Pakistan Reader# 173, 9 May 2021
Rishabh Yadav, D. Suba Chandran and Abhiruchi Chowdhury
Pakistan in Saudi Arabia: Imran Khan and Gen Bajwa visit the Kingdom
On 4 May, COAS Gen Bajwa arrived in Saudi Arabia on a four-day tour to strengthen defence cooperation between the two countries and to lay the groundwork for Prime Minister Imran Khan's bilateral tour.
On 7 May, COAS Gen Bajwa discussed the regional security and Afghan peace process with the Saudi Arabian Crown Prince Mohammad bin Salman and Deputy Defence Minister Prince Salman bin Abdulaziz Al-Saud.
On 7 May, Prime Minister Imran Khan and foreign minister Shah Qureshi, Interior Minister Sheikh Rashid, and other officials arrived in Jeddah. Both sides agreed to form a 'Supreme Coordination Council' that would streamline their political, economic, cultural and social, and security relationships. Saudi Arabia also committed to providing USD 500 million for the development of infrastructure, water resources and hydropower in Pakistan. An agreement on the transfer of convicted individuals was also signed that would allow hundreds of Pakistani prisoners languishing in Saudi jail to return to Pakistan.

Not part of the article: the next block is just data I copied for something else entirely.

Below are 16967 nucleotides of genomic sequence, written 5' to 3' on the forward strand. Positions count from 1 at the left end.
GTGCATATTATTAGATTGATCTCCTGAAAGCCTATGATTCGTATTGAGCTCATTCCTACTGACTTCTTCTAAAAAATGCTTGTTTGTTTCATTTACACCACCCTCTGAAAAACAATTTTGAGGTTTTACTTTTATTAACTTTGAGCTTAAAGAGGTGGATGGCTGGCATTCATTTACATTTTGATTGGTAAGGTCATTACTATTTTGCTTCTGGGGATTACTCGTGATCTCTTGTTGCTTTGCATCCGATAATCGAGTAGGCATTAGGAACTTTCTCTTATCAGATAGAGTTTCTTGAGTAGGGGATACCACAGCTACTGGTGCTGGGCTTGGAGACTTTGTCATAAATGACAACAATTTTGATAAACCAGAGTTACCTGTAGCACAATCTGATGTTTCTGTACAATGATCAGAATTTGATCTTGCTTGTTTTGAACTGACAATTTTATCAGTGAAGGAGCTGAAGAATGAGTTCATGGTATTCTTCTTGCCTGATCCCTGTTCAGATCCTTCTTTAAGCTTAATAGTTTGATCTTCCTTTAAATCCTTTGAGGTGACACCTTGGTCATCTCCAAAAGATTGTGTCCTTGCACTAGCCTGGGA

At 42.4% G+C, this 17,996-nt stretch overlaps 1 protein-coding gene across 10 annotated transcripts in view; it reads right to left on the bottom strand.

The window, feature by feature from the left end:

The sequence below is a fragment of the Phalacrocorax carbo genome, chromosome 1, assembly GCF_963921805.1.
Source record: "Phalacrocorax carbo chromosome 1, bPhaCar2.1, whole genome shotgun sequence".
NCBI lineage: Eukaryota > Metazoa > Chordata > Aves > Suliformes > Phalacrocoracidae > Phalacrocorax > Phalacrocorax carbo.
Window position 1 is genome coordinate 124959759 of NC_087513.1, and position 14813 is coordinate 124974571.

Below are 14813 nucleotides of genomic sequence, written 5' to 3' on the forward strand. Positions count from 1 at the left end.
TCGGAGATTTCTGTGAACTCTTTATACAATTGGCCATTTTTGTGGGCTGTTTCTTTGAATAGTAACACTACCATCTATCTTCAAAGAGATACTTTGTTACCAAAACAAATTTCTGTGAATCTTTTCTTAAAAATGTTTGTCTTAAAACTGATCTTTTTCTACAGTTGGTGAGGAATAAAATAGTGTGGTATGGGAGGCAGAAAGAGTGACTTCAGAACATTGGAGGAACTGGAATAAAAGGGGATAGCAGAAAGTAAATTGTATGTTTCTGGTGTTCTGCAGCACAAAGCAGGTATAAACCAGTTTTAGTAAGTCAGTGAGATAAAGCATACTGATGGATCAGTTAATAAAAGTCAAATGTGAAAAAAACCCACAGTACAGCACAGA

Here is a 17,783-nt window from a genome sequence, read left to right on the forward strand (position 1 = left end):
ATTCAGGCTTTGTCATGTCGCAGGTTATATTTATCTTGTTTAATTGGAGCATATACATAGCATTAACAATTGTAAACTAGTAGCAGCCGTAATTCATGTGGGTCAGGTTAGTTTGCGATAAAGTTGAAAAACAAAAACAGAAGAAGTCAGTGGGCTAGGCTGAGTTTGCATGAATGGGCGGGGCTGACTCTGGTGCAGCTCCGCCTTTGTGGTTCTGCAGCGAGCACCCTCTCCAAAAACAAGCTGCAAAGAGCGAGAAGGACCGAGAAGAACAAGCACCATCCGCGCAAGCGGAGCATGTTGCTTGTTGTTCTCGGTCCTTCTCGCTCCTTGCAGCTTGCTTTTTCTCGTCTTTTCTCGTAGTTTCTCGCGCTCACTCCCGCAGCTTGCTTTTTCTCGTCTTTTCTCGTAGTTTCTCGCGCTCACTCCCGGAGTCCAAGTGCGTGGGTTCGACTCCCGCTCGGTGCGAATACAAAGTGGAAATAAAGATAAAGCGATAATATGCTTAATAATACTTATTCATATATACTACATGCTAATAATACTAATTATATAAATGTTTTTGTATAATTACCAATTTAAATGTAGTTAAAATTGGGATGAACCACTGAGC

What is the background?
First, the reset in bilateral ties. The "brotherly relations" between the two countries in recent times had hit a rough patch after FM Qureshi demanded Riyadh to call a special meeting of OIC to discuss the Kashmir issue. The criticism did not go well with Riyadh, and they recalled for the repayment of a USD one billion loan. The recent visit is a signal towards reconciliation.